Gareth Southgate’s England team deployed an impressive, high-pressing game at a decent tempo against Spain in their last international.
If that’s to be the norm, and I hope it is as using the pace and stamina of England’s attacking players (Daniel Sturridge aside of course) is a rare recent example of playing to their strengths, then it’s one more reason to get shot of Wayne Rooney (right).
Rooney was hanging on to his place in the national squad as much as a figurehead and a role model for the younger players, as for his ability, but as he’s now brought the England captaincy into disrepute with his drunken antics he should be bombed out forthwith.
Rooney is 31, his pace has gone and his stamina is more suspect than ever. He should be looking after his body not shoving red wine into it on a night-long bender when there’s a training session a few hours later.
At his age he should also know that, however well-intentioned he was when agreeing to selfies with members of the public, they were always going to land in the inbox of grateful, scandal-hungry journalists. In fact the real villain in all of this is the member of public who betrayed a private moment by flogging the pics.
But the episode proved a level of stupidity you wouldn’t want in an England skipper, something Southgate will surely take into account when he names his next squad. He will also be aware that Rooney’s slide in form has left him unable to break into another dreadful Manchester United side.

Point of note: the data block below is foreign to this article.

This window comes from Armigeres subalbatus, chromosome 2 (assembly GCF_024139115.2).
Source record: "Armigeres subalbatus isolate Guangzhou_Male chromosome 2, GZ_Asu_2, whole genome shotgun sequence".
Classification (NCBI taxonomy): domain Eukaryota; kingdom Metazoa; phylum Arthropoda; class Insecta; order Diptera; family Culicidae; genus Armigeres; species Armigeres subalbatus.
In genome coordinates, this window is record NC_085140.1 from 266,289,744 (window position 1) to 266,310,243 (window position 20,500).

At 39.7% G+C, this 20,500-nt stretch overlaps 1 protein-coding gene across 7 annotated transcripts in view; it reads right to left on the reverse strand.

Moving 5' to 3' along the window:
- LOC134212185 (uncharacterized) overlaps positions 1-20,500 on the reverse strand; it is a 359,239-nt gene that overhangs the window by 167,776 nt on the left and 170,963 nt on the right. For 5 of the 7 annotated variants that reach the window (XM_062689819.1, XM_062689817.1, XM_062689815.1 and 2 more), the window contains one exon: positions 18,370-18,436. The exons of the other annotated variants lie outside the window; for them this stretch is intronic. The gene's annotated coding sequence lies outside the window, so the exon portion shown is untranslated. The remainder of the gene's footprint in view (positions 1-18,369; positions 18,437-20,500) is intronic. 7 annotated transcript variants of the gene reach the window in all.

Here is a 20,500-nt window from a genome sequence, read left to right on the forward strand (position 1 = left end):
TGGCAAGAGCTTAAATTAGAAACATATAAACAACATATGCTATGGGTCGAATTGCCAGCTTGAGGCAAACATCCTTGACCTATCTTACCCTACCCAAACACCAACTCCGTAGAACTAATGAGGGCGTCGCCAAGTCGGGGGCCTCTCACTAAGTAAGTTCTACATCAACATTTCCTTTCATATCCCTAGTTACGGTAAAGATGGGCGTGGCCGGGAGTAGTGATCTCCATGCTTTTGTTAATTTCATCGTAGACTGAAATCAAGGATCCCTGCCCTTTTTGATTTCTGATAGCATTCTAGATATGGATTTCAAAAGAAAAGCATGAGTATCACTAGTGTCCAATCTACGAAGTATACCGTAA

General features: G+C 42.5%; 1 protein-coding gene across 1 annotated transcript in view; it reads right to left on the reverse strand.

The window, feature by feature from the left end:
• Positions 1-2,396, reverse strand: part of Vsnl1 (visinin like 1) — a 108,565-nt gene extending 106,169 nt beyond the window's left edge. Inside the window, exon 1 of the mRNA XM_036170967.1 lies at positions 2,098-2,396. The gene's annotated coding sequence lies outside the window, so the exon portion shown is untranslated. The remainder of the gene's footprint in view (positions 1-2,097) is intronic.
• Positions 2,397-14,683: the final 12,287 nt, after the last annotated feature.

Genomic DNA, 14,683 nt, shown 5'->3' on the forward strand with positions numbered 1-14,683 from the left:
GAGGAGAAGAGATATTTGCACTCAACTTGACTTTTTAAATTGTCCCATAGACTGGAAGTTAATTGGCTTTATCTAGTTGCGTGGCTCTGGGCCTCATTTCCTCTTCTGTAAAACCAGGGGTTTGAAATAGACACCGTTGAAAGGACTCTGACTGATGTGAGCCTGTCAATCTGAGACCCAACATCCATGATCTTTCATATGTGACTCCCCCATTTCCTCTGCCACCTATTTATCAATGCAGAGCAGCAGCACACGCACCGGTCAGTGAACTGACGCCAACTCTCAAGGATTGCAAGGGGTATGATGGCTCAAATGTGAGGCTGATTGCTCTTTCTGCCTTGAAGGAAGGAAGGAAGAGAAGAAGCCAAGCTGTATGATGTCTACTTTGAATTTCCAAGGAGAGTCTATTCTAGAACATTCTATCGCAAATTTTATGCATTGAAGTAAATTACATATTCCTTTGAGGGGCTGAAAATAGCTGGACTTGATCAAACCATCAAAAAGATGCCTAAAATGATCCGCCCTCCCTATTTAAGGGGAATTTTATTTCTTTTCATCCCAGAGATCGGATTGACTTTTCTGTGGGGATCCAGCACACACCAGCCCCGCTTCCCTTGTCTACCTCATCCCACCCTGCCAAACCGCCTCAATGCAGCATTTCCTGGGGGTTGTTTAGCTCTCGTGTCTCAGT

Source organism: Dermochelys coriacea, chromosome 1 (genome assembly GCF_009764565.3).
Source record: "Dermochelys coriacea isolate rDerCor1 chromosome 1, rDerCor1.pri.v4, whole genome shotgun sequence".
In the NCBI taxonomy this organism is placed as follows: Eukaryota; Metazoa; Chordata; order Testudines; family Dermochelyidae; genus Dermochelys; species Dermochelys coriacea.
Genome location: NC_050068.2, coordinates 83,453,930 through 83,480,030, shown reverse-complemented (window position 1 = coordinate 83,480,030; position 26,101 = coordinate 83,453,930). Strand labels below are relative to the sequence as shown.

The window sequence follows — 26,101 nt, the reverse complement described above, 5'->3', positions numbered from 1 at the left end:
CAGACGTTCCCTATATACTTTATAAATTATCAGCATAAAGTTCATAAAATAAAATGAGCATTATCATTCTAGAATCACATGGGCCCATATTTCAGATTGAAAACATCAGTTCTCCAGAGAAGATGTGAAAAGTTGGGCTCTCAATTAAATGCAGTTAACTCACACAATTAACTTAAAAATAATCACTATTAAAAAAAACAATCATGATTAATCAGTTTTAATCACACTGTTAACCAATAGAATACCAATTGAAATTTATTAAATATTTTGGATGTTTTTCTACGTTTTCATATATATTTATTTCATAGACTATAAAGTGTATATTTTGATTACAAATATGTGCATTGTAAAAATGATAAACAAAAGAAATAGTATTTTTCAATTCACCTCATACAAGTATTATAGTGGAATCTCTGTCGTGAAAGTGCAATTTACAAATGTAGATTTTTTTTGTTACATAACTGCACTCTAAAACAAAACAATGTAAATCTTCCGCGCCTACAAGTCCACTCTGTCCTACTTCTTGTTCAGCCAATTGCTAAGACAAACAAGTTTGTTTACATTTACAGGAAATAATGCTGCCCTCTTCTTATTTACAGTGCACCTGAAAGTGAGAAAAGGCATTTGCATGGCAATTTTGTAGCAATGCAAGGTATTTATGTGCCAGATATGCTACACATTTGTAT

Maybe Rooney saw England’s future tactics won’t suit his frustrating ability to slow a game down and decided to down his sorrows on that fateful night.
Rooney’s behaviour did turn into a fascinating slanging match on social media between the players’ mates in the game (Gary Lineker, Gary Neville) and national newspapermen defending their right to publish stories of interest to the general public.
Obviously the good men from the Mail and the Sun won the argument because it is completely indefensible for an England captain to be pictured enjoying a bender on the eve of a training session.
That’s the real/only issue here. The rest is just froth, spin and an attempt to confuse by making ridiculous assertions our national press love nothing better than to bring our sporting heroes down to earth.
It’s not true, but they are brave and free enough to pursue the biggest names in the interest of truth. The tenacious pursuit of foul-mouthed bike rider Bradley Wiggins is confirmation of that.
I like Rooney. He gave his all for England and for his clubs in over 700 appearances. But he was a top player rather than a great one. His failure to influence major international tournaments (in a good way) is a major blot on a worthy career.